Failover Clustering Architecture
Microsoft® SQL Server™ 2000 failover clustering increases server availability by allowing a system to automatically switch the processing for an instance of SQL Server from a failed server to a working server. For example, an instance of SQL Server can quickly restore database services to a Web site or enterprise network even if the server running the instance fails. SQL Server 2000 implements failover clustering based on the failover clustering features of the Microsoft Clustering Service (MSCS) in Windows NT® 4.0 and Windows® 2000.
The type of MSCS failover cluster used by SQL Server 2000 consists of multiple server computers (two on Windows NT 4.0, up to four on Windows 2000 Datacenter Server) that share a common set of cluster resources, such as disk drives. Each server in the cluster is called a node. Each server, or node, is connected to the network, and each node can communicate with each other node. Each node runs the same version of MSCS.
The shared resources in the failover cluster are collected into cluster groups. For example, if a failover cluster has four clustered disk drives, two of the drives can be collected in one cluster group and the other two in a second cluster group. Each cluster group is owned by one of the nodes in the failover cluster, although the ownership can be transferred between nodes.
Applications can be installed on the nodes in the failover cluster. These applications are typically server applications or distributed COM objects that users access through network connections. The application executables and other resources are typically stored in one or more of the cluster groups owned by the node. Each node can have multiple applications installed on it.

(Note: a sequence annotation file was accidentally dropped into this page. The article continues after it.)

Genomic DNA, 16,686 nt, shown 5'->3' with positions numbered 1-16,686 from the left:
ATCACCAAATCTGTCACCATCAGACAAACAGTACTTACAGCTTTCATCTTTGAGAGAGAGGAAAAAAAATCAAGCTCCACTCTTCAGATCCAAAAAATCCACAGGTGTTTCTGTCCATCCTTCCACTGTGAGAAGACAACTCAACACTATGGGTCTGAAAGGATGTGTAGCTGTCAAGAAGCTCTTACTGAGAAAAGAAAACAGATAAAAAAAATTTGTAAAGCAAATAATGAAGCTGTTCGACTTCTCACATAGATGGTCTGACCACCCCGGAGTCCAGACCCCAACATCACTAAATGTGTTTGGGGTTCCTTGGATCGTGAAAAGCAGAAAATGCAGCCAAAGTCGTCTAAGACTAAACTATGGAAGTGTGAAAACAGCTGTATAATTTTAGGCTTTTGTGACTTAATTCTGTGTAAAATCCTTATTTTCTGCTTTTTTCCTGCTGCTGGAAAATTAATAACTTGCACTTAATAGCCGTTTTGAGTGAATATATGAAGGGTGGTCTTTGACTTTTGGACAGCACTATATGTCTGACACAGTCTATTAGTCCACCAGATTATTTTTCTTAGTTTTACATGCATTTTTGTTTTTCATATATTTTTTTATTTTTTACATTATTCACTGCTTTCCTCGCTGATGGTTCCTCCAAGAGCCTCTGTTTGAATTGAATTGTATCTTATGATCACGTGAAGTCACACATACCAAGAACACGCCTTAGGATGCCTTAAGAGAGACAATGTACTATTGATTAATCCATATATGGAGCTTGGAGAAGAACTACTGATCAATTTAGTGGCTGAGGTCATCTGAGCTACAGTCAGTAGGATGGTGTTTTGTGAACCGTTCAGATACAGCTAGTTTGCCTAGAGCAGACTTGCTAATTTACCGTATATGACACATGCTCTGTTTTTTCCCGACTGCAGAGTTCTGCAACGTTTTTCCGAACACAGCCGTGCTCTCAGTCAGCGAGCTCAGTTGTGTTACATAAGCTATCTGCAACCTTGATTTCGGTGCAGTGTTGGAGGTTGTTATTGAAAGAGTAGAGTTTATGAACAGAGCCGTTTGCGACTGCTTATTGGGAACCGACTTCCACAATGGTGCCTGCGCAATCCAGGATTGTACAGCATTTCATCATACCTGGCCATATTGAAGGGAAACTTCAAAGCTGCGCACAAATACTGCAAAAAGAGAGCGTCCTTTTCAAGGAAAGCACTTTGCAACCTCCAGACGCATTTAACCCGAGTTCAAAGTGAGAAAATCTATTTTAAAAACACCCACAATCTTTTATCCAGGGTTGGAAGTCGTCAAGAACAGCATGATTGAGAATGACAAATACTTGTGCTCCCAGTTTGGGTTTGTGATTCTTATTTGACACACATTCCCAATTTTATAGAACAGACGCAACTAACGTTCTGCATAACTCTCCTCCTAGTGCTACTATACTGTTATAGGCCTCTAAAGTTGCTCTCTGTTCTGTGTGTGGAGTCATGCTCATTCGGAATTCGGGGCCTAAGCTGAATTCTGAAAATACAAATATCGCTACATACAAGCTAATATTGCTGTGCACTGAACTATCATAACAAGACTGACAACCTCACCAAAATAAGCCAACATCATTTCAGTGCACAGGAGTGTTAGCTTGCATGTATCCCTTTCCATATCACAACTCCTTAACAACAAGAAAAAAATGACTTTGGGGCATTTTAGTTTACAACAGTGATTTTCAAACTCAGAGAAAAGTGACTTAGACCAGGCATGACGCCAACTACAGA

The failover cluster nodes periodically send each other network messages called heartbeat messages. If the MSCS software detects the loss of a heartbeat signal from one of the nodes in the cluster, it treats the server as a failed server. MSCS then automatically transfers the cluster groups and application resources of that node to the other nodes in the network. The cluster administrator specifies the alternate nodes to which cluster groups are transferred when any given node fails. The other nodes then continue processing user network requests for the applications transferred from the failed server.
For more information about MSCS, see the Windows NT Server, Windows 2000 Server, Windows 2000 Advanced Server, or Windows 2000 Datacenter documentation.